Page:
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For some shops, imposition is critical”?important enough to justify high-end imposition programs such as Kodak Preps, Dynagram DynaStrip and Imposition, or Ultimate ImpoStrip. Sophisticated products like these carry substantially high price tags, topping out at around $10,000.

Another option for shops that need high-end imposition: Some workflow solutions now bundle imposition software with their products. Recently, for instance, Enfocus announced that it will make Impostrip OnDemand Digital 5.0 a plug-in for its PitStop Automate product. Offering a very sophisticated workflow, this product carries a price tag of about $6000 (pricing for the Impostrip add-on has yet to be announced).

On the other end of the spectrum are the shops that primarily do one-up jobs. In these cases, imposition is probably not a big issue. If there”?s a need to gang a couple of images together, this can be handled in a page-layout program such as Adobe InDesign or QuarkXPress, or in the basic software that comes with the RIP.

What if you”?re in-between these two extremes, however? You take on some imposition for a few jobs or perhaps for a few longstanding clients on a regular basis. So you need a good solution, but not one that will break the bank. If this describes your operation, a few solutions are available to you.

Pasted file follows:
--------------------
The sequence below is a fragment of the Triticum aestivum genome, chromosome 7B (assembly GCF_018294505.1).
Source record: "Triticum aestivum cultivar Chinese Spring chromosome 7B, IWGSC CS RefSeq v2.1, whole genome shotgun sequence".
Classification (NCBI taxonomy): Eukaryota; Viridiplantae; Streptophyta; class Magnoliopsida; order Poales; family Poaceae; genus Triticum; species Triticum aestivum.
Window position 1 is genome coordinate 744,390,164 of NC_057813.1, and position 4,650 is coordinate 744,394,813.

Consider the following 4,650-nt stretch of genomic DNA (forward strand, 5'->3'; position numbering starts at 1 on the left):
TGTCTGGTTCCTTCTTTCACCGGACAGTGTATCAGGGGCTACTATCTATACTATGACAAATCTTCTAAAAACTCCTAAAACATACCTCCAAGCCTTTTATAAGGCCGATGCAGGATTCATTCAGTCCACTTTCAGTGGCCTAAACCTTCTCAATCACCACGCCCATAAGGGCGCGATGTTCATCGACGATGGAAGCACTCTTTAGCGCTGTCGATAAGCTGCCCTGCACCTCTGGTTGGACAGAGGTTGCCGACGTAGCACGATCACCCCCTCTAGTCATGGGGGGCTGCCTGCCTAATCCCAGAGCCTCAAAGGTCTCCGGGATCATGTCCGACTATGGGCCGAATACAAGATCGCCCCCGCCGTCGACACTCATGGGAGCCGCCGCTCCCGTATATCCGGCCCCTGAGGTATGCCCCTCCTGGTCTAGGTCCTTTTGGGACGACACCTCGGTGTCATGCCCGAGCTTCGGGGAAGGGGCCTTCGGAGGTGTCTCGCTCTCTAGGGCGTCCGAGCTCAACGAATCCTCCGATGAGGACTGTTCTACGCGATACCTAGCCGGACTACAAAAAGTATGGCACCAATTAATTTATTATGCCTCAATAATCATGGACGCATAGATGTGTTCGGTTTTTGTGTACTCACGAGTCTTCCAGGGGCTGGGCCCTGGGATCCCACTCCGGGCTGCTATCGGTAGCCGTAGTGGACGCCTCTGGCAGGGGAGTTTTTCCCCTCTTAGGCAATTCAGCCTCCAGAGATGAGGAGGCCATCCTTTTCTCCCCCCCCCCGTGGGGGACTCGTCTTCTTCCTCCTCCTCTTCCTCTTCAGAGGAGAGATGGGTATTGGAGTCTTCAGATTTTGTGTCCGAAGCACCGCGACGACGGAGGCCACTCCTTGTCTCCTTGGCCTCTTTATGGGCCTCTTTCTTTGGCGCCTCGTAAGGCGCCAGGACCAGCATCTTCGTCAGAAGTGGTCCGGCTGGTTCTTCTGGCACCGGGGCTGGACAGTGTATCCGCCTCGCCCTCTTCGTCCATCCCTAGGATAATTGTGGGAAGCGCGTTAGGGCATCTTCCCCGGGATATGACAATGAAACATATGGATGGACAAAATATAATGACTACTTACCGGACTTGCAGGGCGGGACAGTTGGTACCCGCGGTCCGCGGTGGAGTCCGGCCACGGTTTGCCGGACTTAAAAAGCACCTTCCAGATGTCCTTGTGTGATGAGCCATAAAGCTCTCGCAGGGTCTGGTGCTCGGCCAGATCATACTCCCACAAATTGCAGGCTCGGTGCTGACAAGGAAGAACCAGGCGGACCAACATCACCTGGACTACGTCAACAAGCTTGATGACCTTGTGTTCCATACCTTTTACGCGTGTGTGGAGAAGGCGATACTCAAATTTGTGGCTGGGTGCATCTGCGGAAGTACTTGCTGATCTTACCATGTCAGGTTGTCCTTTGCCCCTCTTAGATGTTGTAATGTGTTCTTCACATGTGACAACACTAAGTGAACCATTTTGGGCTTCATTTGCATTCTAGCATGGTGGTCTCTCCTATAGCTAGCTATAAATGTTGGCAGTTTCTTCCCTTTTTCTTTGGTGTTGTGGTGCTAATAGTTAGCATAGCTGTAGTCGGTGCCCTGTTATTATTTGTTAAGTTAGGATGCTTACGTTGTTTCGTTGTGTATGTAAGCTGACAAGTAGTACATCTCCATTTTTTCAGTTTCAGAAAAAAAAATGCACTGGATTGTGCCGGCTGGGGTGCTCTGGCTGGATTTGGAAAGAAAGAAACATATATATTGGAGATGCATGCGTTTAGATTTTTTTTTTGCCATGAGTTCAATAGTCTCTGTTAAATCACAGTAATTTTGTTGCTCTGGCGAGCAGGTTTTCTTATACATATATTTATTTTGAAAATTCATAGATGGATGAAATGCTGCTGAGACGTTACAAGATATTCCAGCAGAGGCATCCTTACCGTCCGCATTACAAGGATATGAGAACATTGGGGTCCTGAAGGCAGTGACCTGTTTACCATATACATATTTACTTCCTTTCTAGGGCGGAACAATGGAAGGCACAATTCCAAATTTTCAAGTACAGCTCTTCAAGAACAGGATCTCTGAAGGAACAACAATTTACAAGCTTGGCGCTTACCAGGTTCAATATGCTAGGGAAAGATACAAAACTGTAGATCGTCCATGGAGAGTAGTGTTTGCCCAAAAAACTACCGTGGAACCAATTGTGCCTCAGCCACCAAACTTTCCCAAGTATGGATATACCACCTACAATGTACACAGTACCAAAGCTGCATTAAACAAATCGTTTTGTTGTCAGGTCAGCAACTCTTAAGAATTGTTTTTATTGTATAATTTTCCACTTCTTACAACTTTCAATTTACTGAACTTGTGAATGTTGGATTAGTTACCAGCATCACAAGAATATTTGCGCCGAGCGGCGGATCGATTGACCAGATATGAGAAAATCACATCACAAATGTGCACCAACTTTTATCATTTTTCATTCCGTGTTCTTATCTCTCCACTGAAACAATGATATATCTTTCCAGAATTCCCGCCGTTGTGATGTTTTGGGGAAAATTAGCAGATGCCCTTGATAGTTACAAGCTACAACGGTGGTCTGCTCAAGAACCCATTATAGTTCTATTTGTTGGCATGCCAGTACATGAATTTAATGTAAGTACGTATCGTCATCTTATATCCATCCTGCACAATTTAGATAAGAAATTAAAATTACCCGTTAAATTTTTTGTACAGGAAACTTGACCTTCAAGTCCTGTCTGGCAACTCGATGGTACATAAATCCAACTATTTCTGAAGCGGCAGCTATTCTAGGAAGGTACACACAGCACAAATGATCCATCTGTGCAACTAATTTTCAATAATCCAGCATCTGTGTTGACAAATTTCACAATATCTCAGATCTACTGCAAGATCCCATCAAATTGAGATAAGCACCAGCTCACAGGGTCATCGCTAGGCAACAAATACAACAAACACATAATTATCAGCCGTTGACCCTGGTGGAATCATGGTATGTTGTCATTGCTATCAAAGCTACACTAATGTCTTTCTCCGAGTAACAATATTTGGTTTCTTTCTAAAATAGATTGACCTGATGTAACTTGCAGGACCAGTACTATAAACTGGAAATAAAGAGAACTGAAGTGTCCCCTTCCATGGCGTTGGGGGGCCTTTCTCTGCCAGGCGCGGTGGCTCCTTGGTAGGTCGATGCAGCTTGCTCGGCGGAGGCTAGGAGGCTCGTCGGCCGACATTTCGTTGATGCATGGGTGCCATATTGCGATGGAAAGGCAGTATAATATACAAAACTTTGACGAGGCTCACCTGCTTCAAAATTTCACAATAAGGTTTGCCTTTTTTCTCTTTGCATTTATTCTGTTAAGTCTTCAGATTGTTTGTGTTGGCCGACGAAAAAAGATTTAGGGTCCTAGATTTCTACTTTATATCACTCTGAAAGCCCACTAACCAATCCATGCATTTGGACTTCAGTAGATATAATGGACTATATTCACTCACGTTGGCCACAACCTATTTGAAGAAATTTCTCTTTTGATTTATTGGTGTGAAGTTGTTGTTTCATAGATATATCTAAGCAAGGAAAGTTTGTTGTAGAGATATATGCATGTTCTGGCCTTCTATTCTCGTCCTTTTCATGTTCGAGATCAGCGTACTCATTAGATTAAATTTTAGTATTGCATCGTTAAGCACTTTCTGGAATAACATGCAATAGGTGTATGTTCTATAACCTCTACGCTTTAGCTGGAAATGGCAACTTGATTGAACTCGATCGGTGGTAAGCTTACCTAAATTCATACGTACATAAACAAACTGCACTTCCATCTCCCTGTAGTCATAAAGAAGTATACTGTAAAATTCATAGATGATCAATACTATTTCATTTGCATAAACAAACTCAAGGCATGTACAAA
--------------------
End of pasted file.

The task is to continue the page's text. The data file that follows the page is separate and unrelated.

Adding on capabilities
I indicated earlier, many shops turn to a page-layout program such as Adobe InDesign or QuarkXPress. The shop simply builds a few standard templates, creates standard elements (such as color bars, crop marks, identification slugs, etc.), and puts them on the pasteboard for convenient access. Then it uses the program”?s step-and-repeat and auto-centering functions to populate the templates as needed. For standard sheet sizes, it”?s easy to use the replace function to insert new pages, while programs with the ability to import PDFs add some versatility.

Several plug-ins available for QuarkXPress and InDesign can add automated imposition capabilities to these programs. Quark, which bought Lowly Apprentice Production (ALAP) in 2005, offers ALAP Impose ($199.99, single user), Imposer Pro ($399.99), and ALAP Imposer Pro for Adobe Acrobat ($399.99), all through ThePowerXChange ( Adobe, meanwhile, is now bundling InBookletSE”?a limited-edition version of the former ALAP InBooklet plug-in”?with its InDesign CS2.

A score of other plug-in imposition options are also available, including:

Quite Imposing Plus, from Quite Software ( in the UK, is a robust imposition software for those with serious imposition needs and a limited budget. One particularly useful feature of the Plus version is the ability to use “virtual masking tape”? to cover up or reveal selected elements on a page. You can also add text or page numbers to a job right in the imposition software. Price: approximately $955 US. Also available is the standard Quite Imposing, for approximately $477 US(although this lacks many key features of the Plus version).

PDF Crackerjack from Arts PDF ( is a PDF software bundle that”?s similar to Enfocus PitStop, but offers a different feature set. One of those features is a pretty strong imposition capability. Price: $495. In addition, the company packages its Crackerjack product with Quite”?s Quite Imposing Plus, as well as other useful software, into a single bundle”?the Arts PDF Print Suite. The Suite is available in two versions: The Plus version of the bundle includes PDF Crackerjack and Enfocus PitStop Professional and PDF Stamper; price: $899. The Pro version of the bundle adds Quite Imposing Plus to the deal; price: $1599.